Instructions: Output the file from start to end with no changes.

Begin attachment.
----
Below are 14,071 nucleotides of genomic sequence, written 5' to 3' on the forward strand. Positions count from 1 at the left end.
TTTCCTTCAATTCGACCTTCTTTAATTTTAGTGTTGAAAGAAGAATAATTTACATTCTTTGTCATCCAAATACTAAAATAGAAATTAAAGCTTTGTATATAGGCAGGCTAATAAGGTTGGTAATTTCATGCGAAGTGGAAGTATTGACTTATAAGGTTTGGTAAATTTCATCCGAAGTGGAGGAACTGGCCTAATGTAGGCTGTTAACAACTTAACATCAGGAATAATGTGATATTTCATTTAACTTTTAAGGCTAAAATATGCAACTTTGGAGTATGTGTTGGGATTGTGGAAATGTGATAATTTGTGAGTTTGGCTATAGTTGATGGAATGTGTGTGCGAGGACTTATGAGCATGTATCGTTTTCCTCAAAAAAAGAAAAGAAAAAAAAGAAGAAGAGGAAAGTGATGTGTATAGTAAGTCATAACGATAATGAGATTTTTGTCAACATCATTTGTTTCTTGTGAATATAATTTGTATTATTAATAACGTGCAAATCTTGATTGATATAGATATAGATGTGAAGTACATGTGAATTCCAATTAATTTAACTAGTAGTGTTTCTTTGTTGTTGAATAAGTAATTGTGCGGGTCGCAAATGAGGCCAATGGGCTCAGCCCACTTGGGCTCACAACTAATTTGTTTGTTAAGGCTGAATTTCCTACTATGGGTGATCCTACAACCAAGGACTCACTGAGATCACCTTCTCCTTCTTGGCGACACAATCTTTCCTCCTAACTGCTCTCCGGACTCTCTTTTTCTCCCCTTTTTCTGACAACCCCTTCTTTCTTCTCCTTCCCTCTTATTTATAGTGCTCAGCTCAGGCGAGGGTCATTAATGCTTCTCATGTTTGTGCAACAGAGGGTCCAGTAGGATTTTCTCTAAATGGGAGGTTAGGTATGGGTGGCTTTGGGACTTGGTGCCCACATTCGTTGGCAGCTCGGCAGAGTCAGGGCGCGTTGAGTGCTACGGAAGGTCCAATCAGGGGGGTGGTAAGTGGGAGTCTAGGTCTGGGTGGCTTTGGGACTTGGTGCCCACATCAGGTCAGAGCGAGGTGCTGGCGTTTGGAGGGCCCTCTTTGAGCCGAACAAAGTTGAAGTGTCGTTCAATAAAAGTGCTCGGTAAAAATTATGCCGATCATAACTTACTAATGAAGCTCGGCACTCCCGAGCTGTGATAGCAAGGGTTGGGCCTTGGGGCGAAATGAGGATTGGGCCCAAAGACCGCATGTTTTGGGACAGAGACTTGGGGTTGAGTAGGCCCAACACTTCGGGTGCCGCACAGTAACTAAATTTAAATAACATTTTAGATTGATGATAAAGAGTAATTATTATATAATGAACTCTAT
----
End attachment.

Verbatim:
Below are 14,071 nucleotides of genomic sequence, written 5' to 3' on the forward strand. Positions count from 1 at the left end.
TTTCCTTCAATTCGACCTTCTTTAATTTTAGTGTTGAAAGAAGAATAATTTACATTCTTTGTCATCCAAATACTAAAATAGAAATTAAAGCTTTGTATATAGGCAGGCTAATAAGGTTGGTAATTTCATGCGAAGTGGAAGTATTGACTTATAAGGTTTGGTAAATTTCATCCGAAGTGGAGGAACTGGCCTAATGTAGGCTGTTAACAACTTAACATCAGGAATAATGTGATATTTCATTTAACTTTTAAGGCTAAAATATGCAACTTTGGAGTATGTGTTGGGATTGTGGAAATGTGATAATTTGTGAGTTTGGCTATAGTTGATGGAATGTGTGTGCGAGGACTTATGAGCATGTATCGTTTTCCTCAAAAAAAGAAAAGAAAAAAAAGAAGAAGAGGAAAGTGATGTGTATAGTAAGTCATAACGATAATGAGATTTTTGTCAACATCATTTGTTTCTTGTGAATATAATTTGTATTATTAATAACGTGCAAATCTTGATTGATATAGATATAGATGTGAAGTACATGTGAATTCCAATTAATTTAACTAGTAGTGTTTCTTTGTTGTTGAATAAGTAATTGTGCGGGTCGCAAATGAGGCCAATGGGCTCAGCCCACTTGGGCTCACAACTAATTTGTTTGTTAAGGCTGAATTTCCTACTATGGGTGATCCTACAACCAAGGACTCACTGAGATCACCTTCTCCTTCTTGGCGACACAATCTTTCCTCCTAACTGCTCTCCGGACTCTCTTTTTCTCCCCTTTTTCTGACAACCCCTTCTTTCTTCTCCTTCCCTCTTATTTATAGTGCTCAGCTCAGGCGAGGGTCATTAATGCTTCTCATGTTTGTGCAACAGAGGGTCCAGTAGGATTTTCTCTAAATGGGAGGTTAGGTATGGGTGGCTTTGGGACTTGGTGCCCACATTCGTTGGCAGCTCGGCAGAGTCAGGGCGCGTTGAGTGCTACGGAAGGTCCAATCAGGGGGGTGGTAAGTGGGAGTCTAGGTCTGGGTGGCTTTGGGACTTGGTGCCCACATCAGGTCAGAGCGAGGTGCTGGCGTTTGGAGGGCCCTCTTTGAGCCGAACAAAGTTGAAGTGTCGTTCAATAAAAGTGCTCGGTAAAAATTATGCCGATCATAACTTACTAATGAAGCTCGGCACTCCCGAGCTGTGATAGCAAGGGTTGGGCCTTGGGGCGAAATGAGGATTGGGCCCAAAGACCGCATGTTTTGGGACAGAGACTTGGGGTTGAGTAGGCCCAACACTTCGGGTGCCGCACAGTAACTAAATTTAAATAACATTTTAGATTGATGATAAAGAGTAATTATTATATAATGAACTCTAT